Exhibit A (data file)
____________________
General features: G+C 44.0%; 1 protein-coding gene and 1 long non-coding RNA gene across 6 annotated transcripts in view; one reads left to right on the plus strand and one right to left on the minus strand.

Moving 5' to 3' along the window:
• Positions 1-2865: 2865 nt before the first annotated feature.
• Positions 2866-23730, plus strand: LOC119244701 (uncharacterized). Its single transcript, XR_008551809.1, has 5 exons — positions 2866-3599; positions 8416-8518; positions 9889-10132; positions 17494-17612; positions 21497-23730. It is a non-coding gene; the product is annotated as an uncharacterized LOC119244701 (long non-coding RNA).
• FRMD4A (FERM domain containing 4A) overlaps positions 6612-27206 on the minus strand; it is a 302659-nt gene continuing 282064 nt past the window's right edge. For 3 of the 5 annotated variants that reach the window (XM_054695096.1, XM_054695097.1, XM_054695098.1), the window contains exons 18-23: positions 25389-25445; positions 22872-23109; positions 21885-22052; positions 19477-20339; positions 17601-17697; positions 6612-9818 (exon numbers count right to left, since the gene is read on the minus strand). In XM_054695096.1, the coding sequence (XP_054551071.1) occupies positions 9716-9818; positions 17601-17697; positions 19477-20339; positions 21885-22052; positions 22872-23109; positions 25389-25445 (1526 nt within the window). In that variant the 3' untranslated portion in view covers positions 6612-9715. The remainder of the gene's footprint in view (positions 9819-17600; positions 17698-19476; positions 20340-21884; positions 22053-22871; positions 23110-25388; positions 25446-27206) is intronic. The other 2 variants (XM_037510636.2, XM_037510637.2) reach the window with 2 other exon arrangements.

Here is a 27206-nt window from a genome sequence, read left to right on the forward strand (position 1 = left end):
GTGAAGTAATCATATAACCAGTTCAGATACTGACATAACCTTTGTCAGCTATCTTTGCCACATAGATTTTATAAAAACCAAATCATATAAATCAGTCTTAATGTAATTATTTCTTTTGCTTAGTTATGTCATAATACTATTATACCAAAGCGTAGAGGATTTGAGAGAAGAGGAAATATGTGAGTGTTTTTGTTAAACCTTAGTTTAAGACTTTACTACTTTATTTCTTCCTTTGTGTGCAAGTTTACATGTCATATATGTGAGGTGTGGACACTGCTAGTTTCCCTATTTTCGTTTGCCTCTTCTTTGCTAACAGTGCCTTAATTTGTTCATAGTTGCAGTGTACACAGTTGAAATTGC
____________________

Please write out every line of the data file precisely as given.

General features: G+C 44.0%; 1 protein-coding gene and 1 long non-coding RNA gene across 6 annotated transcripts in view; one reads left to right on the plus strand and one right to left on the minus strand.

Moving 5' to 3' along the window:
• Positions 1-2865: 2865 nt before the first annotated feature.
• Positions 2866-23730, plus strand: LOC119244701 (uncharacterized). Its single transcript, XR_008551809.1, has 5 exons — positions 2866-3599; positions 8416-8518; positions 9889-10132; positions 17494-17612; positions 21497-23730. It is a non-coding gene; the product is annotated as an uncharacterized LOC119244701 (long non-coding RNA).
• FRMD4A (FERM domain containing 4A) overlaps positions 6612-27206 on the minus strand; it is a 302659-nt gene continuing 282064 nt past the window's right edge. For 3 of the 5 annotated variants that reach the window (XM_054695096.1, XM_054695097.1, XM_054695098.1), the window contains exons 18-23: positions 25389-25445; positions 22872-23109; positions 21885-22052; positions 19477-20339; positions 17601-17697; positions 6612-9818 (exon numbers count right to left, since the gene is read on the minus strand). In XM_054695096.1, the coding sequence (XP_054551071.1) occupies positions 9716-9818; positions 17601-17697; positions 19477-20339; positions 21885-22052; positions 22872-23109; positions 25389-25445 (1526 nt within the window). In that variant the 3' untranslated portion in view covers positions 6612-9715. The remainder of the gene's footprint in view (positions 9819-17600; positions 17698-19476; positions 20340-21884; positions 22053-22871; positions 23110-25388; positions 25446-27206) is intronic. The other 2 variants (XM_037510636.2, XM_037510637.2) reach the window with 2 other exon arrangements.

Here is a 27206-nt window from a genome sequence, read left to right on the forward strand (position 1 = left end):
GTGAAGTAATCATATAACCAGTTCAGATACTGACATAACCTTTGTCAGCTATCTTTGCCACATAGATTTTATAAAAACCAAATCATATAAATCAGTCTTAATGTAATTATTTCTTTTGCTTAGTTATGTCATAATACTATTATACCAAAGCGTAGAGGATTTGAGAGAAGAGGAAATATGTGAGTGTTTTTGTTAAACCTTAGTTTAAGACTTTACTACTTTATTTCTTCCTTTGTGTGCAAGTTTACATGTCATATATGTGAGGTGTGGACACTGCTAGTTTCCCTATTTTCGTTTGCCTCTTCTTTGCTAACAGTGCCTTAATTTGTTCATAGTTGCAGTGTACACAGTTGAAATTGC